Table 2 In vitro detection of virus shedding in the oropharyngeal and cloacal swabs from those immunized chickens on 3, 5, and 7 days post challenge (dpc) with H9N2 or H3N2 AIV strains.
To assess the inhibitory effect of cbVLPs on systemic transmission of the virus, tissues and organs from randomly selected chickens were collected every other day after challenge, ground and inoculated into 10-day-old SPF chicken embryonated eggs. The virus in the allantoic fluids was detected by qRT-PCR. The results showed that although the H9N2 and H3N2 AIV strains used in this study had broad tissue tropisms, there was existence of virus in part of tissues and organs on 3dpc only in the groups of 15μg cbVLPs, commercial H9N2 vaccine and inactivated H3N2 vaccine (Tables 3, 4). No virus was detected on 5dpc and 7dpc in all immunization groups. Additionally, the viral load in the trachea and lungs on 7dpc was also detected. The IHC results showed the presence of viral antigens only in the mock groups after challenge with H9N2 or H3N2 AIV strains (Figure 7).
Table 3 In vivo distribution of H9N2 AIV in those immunized chickens on 3, 5, and 7 days post challenge.
Table 4 In vivo distribution of H3N2 AIV in those immunized chickens on 3, 5, and 7 days post challenge.
Figure 7 Immunohistochemistry analysis of tissue samples from immunized chickens intranasally inoculated with H9N2 or H3N2 AIV strains on 7 days post challenge. Panels (A–F) indicate those trachea and lungs from the groups of mock, 15μg cbVLPs and commercial H9N2 vaccine after H9N2 challenge. Panels (G–L) indicate those trachea and lungs from the groups of mock, 15μg cbVLPs, and inactivated H3N2 vaccine after H3N2 challenge. Only the trachea and lungs in the mock groups showed positive antigens for H9N2 or H3N2 AIVs. Magnification: 20×.
The cbVLPs Can accomplish a successful DIVA strategy
For the purpose of DIVA, chicken sera were collected on 0dpi and 21dpi and on 7dpc and 14dpc for avian influenza NP-cELISA testing. As shown in Figure 8, anti-NP antibodies were negative in the sera sampled from the groups of 15μg cbVLPs, commercial H9N2 vaccine and inactivated H3N2 vaccine before and after the challenge. However, in the mock group, 3 and 9 out of 10 serum samples were positive on days 7 and 14 after H9N2 challenge, while 6 and 9 out of 10 serum samples were positive on days 7 and 14 after H3N2 challenge. This indicates that cbVLPs with companion serological tests can accomplish a successful DIVA strategy.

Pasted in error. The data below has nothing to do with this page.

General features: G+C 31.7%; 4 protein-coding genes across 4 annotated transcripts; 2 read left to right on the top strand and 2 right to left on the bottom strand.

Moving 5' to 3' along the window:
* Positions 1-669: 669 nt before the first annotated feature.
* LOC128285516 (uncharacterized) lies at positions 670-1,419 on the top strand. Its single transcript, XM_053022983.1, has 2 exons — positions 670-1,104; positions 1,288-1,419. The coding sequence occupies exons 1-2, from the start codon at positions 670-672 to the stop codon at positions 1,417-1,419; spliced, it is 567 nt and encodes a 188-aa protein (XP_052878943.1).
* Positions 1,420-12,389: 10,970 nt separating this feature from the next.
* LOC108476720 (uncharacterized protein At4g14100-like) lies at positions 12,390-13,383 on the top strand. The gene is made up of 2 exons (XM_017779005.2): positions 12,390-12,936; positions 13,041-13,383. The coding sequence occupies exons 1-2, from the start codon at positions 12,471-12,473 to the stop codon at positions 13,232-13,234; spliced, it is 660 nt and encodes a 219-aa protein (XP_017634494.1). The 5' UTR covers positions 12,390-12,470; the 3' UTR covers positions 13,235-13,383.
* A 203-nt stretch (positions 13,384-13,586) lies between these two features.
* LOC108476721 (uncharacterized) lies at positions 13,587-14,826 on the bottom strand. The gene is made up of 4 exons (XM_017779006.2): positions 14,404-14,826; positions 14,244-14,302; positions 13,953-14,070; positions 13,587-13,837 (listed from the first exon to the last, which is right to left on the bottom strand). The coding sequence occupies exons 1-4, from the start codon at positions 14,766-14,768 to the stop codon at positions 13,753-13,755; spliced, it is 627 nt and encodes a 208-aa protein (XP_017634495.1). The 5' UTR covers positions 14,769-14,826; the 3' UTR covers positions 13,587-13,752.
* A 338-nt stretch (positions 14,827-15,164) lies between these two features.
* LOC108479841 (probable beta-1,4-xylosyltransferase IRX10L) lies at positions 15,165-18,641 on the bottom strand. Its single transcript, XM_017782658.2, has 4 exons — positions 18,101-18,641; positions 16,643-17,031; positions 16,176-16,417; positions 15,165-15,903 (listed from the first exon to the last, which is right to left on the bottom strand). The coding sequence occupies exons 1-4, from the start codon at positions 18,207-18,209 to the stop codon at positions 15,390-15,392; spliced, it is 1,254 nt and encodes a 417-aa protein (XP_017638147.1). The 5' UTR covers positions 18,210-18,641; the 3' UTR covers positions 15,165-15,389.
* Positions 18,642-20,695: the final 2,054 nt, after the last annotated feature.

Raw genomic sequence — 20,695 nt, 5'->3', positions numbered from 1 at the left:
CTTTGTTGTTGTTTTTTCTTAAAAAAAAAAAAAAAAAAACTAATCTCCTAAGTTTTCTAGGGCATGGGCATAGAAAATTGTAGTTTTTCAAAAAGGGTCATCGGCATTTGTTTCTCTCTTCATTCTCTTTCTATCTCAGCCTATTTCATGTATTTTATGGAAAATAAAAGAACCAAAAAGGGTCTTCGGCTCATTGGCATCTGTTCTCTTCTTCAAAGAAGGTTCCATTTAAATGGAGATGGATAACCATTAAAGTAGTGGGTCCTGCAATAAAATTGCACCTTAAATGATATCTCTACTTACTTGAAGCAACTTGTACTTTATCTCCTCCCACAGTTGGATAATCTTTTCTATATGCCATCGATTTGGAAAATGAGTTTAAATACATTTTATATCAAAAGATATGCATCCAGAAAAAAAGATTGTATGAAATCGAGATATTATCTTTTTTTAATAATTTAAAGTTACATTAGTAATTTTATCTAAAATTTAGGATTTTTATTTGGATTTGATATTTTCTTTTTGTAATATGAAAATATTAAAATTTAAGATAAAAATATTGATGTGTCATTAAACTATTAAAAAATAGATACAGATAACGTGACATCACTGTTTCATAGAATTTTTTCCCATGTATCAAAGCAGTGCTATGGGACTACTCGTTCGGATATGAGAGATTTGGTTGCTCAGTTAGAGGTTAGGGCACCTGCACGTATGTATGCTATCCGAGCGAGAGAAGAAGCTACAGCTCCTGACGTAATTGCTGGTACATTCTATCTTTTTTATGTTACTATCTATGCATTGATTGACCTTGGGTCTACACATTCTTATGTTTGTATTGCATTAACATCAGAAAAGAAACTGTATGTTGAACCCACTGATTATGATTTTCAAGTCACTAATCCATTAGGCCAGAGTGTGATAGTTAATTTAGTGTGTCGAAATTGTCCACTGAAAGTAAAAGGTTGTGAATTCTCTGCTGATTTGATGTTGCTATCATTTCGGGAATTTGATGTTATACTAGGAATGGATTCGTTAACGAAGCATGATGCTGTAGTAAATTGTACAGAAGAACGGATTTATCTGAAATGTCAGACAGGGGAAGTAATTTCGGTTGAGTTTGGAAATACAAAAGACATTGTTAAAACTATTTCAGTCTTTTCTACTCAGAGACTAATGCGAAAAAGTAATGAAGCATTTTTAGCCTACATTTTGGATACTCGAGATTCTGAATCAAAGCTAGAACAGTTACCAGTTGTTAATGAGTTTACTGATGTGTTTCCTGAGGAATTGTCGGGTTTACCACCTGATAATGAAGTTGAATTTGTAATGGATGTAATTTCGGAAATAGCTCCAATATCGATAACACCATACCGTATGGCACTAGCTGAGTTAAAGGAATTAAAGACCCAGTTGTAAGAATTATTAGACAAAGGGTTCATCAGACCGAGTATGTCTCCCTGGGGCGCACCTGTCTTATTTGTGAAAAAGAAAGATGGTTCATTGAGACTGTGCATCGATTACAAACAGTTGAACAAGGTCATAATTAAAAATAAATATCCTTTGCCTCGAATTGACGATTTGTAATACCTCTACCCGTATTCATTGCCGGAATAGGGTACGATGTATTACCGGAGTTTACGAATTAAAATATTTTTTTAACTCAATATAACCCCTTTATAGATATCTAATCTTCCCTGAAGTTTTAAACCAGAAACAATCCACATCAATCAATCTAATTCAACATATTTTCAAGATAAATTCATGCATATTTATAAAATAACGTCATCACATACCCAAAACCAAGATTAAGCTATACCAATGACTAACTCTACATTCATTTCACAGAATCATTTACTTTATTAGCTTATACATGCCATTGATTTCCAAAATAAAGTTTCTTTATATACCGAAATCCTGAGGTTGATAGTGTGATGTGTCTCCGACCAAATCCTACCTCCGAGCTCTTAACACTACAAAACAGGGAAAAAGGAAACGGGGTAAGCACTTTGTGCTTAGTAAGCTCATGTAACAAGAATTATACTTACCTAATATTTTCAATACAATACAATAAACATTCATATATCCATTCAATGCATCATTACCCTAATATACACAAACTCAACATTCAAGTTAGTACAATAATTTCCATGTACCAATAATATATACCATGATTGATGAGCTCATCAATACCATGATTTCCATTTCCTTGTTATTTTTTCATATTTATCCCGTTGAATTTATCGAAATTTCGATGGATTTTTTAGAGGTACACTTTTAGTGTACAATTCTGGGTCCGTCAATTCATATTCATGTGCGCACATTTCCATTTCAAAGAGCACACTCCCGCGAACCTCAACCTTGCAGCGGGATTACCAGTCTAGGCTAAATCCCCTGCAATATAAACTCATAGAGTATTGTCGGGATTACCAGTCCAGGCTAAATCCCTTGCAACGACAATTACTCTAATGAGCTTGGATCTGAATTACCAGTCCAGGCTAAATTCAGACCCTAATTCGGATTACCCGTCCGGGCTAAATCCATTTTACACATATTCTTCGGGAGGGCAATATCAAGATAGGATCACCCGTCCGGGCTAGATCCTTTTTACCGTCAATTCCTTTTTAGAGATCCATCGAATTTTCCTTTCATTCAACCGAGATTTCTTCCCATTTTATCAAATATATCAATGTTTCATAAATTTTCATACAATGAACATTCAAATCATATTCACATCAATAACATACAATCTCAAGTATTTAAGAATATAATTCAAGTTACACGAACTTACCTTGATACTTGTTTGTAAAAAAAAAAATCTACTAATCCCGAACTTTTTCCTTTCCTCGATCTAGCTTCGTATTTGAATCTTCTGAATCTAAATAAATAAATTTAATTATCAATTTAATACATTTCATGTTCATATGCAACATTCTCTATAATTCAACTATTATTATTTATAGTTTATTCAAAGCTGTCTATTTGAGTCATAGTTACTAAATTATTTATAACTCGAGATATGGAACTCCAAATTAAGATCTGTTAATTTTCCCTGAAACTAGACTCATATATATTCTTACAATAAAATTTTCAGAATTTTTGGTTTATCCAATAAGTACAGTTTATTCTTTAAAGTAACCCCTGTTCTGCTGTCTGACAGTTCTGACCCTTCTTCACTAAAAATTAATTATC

Figure 8 Differentiation of vaccinated chickens from infected chickens. Ten serum samples were collected on 21 days post immunization and on 7 and 14 days post challenge. The levels of serum antibody against the nucleoprotein (NP) of IAVs were tested with a commercially available NP-cELISA kit. Each dot represents the NP-specific antibody value of each chicken. Panel (A): The immunization groups post challenge with H9N2 AIV; Panel (B): The immunization groups post challenge with H3N2 AIV. Significance of difference was compared between cbVLPs and commercial H9N2 vaccine or inactivated H3N2 vaccine by a Two-Way ANOVA test. dpi, day post immunization; dpc, day post challenge.
There are two glycoprotein spikes embedded on the surface of IAV, HA and NA, which are the major protective antigens. Although it is known that the amount and immunogenicity of NA are lower than HA, the role of NA in vaccine protection cannot be ignored. A growing body of literature suggests that NA is a secondary target for vaccine design and that a combination of NA and HA would be more effective in blocking the release of newborn virus and widen the breadth of protection against IAV (45–50). In the case of H9N2 and H3N2 LPAIVs, their HA genes belong to two different phylogenetic groups (51), which means that there is no or incomplete cross-protection between them (52). Nevertheless, the same N2 isoforms of H9N2 and H3N2 IAVs share homologous sequences and similar antigenic structures, resulting in the cross-reactivity (53). For those whole virus inactivated vaccines, such as the commercially available H9N2 vaccines, a limitation is that the antigenic abundance of each protein in the virions determines their immunogenicity and protective efficacy (54). Another one is that inactivated vaccine cannot differentiate infected from vaccinated animals.